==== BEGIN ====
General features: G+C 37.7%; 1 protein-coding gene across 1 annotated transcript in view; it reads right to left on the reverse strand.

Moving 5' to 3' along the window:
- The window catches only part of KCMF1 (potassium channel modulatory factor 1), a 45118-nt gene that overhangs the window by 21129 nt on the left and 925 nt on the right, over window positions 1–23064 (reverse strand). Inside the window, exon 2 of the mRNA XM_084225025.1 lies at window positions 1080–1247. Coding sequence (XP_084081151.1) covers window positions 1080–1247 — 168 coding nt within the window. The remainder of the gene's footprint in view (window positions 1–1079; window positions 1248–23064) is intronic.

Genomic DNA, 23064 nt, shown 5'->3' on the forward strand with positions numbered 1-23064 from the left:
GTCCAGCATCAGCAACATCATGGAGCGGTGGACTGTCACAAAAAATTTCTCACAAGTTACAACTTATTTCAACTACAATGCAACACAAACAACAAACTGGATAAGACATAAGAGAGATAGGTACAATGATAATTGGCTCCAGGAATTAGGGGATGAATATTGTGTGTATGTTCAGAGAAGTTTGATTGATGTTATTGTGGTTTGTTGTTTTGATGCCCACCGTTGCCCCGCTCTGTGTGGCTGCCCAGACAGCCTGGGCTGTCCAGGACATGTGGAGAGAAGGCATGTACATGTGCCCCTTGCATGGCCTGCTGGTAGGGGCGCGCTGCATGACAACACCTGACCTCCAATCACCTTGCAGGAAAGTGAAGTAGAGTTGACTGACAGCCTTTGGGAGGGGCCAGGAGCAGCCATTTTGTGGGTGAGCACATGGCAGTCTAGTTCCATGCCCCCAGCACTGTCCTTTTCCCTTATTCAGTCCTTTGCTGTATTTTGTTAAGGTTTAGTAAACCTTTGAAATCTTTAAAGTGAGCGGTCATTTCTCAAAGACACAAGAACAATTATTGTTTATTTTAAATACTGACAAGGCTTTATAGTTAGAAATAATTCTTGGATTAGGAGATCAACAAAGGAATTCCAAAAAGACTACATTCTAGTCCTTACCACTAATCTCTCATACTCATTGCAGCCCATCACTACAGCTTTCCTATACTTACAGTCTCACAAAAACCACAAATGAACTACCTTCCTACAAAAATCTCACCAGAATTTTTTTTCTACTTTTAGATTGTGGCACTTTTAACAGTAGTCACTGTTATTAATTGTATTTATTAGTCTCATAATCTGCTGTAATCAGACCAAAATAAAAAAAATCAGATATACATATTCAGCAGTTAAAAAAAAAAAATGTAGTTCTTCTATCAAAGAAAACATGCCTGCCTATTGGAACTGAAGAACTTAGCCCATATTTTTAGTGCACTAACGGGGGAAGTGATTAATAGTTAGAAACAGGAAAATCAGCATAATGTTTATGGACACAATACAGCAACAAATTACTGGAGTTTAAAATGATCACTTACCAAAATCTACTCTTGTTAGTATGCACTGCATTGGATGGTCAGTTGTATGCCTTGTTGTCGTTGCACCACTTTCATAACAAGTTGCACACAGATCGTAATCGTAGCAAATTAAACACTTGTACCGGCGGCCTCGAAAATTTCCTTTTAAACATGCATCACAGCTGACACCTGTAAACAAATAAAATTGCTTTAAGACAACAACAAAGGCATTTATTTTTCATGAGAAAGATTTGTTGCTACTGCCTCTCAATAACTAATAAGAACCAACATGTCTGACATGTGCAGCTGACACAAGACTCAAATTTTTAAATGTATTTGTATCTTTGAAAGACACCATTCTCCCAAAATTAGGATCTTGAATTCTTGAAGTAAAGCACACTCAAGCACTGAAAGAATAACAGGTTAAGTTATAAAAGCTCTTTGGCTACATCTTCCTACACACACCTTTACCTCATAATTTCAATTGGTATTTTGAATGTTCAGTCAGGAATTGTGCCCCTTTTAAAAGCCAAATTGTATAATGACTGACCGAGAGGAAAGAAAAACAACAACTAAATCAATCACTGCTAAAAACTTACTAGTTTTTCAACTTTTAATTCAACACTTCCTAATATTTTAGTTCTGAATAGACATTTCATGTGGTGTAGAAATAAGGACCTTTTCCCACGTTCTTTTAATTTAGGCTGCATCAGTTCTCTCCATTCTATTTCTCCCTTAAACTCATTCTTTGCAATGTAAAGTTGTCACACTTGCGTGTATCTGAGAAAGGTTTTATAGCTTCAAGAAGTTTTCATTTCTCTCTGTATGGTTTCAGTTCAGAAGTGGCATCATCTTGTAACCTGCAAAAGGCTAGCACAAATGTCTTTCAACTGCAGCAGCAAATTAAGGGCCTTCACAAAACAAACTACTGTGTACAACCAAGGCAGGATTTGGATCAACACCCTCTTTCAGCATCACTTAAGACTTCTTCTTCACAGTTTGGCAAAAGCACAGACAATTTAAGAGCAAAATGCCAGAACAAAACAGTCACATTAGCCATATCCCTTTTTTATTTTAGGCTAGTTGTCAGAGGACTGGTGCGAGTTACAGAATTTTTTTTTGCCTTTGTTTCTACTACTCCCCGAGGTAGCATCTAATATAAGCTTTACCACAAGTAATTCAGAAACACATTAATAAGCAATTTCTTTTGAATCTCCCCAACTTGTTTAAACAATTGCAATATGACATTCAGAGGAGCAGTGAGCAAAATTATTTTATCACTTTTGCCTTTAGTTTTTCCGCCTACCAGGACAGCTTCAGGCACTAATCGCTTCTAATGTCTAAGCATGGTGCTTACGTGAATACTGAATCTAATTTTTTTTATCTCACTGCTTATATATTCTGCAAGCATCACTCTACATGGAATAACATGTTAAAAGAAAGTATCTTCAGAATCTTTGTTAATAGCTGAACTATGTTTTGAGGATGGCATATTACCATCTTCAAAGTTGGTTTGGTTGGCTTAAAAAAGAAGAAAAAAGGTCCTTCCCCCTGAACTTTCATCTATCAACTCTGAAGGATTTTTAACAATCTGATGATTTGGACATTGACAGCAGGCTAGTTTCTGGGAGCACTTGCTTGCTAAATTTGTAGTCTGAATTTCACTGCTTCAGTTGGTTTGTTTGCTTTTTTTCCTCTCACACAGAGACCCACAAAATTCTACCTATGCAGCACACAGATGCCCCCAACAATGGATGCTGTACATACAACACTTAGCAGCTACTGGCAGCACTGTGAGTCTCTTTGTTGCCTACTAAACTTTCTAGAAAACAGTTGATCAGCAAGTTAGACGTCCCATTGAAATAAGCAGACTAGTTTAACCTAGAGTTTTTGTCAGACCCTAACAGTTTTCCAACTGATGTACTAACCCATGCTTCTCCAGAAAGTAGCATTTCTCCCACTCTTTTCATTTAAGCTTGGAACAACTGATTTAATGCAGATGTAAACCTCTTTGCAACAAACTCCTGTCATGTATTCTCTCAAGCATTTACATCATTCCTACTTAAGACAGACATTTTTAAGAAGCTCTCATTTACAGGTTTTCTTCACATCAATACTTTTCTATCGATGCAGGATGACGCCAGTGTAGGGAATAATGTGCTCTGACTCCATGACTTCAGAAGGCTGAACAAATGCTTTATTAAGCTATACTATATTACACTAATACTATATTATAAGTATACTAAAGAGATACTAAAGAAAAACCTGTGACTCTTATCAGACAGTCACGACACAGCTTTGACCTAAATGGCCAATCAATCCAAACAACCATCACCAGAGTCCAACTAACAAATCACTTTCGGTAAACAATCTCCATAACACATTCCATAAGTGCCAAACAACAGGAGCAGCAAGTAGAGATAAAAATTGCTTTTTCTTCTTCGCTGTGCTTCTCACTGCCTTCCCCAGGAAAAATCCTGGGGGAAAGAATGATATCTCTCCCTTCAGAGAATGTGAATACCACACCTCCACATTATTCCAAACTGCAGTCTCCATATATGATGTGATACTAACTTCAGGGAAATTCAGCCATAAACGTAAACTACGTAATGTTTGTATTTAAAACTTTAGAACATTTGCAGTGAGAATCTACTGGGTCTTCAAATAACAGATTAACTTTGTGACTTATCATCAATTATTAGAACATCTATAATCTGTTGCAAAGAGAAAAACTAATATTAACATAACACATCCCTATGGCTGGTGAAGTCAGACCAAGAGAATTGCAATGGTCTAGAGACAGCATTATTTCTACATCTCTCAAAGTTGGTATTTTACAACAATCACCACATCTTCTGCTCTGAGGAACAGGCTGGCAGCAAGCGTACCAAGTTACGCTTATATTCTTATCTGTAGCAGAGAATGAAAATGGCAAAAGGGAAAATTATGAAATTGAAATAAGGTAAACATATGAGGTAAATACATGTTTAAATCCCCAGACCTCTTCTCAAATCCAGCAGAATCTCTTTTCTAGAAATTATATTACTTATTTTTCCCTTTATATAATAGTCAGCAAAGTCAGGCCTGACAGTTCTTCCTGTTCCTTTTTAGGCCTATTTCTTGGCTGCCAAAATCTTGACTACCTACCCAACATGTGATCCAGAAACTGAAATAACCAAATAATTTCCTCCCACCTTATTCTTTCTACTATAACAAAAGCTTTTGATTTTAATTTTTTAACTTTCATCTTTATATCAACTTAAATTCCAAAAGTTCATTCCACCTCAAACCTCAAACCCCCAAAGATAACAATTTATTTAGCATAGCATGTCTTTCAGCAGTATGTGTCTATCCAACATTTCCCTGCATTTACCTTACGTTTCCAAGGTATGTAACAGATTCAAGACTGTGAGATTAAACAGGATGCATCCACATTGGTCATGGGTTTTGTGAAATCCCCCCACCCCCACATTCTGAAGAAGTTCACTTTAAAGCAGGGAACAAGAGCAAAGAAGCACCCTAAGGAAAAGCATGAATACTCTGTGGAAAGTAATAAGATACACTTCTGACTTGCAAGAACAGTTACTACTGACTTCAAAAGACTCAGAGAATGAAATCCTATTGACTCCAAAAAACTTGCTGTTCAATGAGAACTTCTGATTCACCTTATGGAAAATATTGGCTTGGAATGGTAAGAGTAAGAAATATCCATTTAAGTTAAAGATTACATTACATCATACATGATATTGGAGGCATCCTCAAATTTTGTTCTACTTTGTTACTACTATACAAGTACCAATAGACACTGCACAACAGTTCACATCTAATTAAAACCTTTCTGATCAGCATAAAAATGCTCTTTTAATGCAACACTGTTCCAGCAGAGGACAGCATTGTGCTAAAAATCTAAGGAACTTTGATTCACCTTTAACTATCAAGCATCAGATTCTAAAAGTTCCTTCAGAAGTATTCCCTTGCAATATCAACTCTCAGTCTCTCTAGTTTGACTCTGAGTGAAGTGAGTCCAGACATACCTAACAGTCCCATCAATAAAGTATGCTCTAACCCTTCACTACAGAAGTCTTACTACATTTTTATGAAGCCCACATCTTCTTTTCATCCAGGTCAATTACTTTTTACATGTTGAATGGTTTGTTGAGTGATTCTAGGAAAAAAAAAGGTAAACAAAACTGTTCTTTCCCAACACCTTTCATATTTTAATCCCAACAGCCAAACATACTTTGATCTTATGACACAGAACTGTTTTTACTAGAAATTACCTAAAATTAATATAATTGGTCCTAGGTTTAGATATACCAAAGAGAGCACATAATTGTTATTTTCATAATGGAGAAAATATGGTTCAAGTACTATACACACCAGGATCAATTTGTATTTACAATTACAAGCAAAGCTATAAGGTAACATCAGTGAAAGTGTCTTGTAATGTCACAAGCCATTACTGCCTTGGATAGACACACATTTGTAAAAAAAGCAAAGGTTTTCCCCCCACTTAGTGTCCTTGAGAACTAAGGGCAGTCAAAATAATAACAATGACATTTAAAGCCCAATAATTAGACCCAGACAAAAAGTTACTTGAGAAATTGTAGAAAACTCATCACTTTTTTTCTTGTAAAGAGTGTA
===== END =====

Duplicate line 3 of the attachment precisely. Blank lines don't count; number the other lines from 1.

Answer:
- The window catches only part of KCMF1 (potassium channel modulatory factor 1), a 45118-nt gene that overhangs the window by 21129 nt on the left and 925 nt on the right, over window positions 1–23064 (reverse strand). Inside the window, exon 2 of the mRNA XM_084225025.1 lies at window positions 1080–1247. Coding sequence (XP_084081151.1) covers window positions 1080–1247 — 168 coding nt within the window. The remainder of the gene's footprint in view (window positions 1–1079; window positions 1248–23064) is intronic.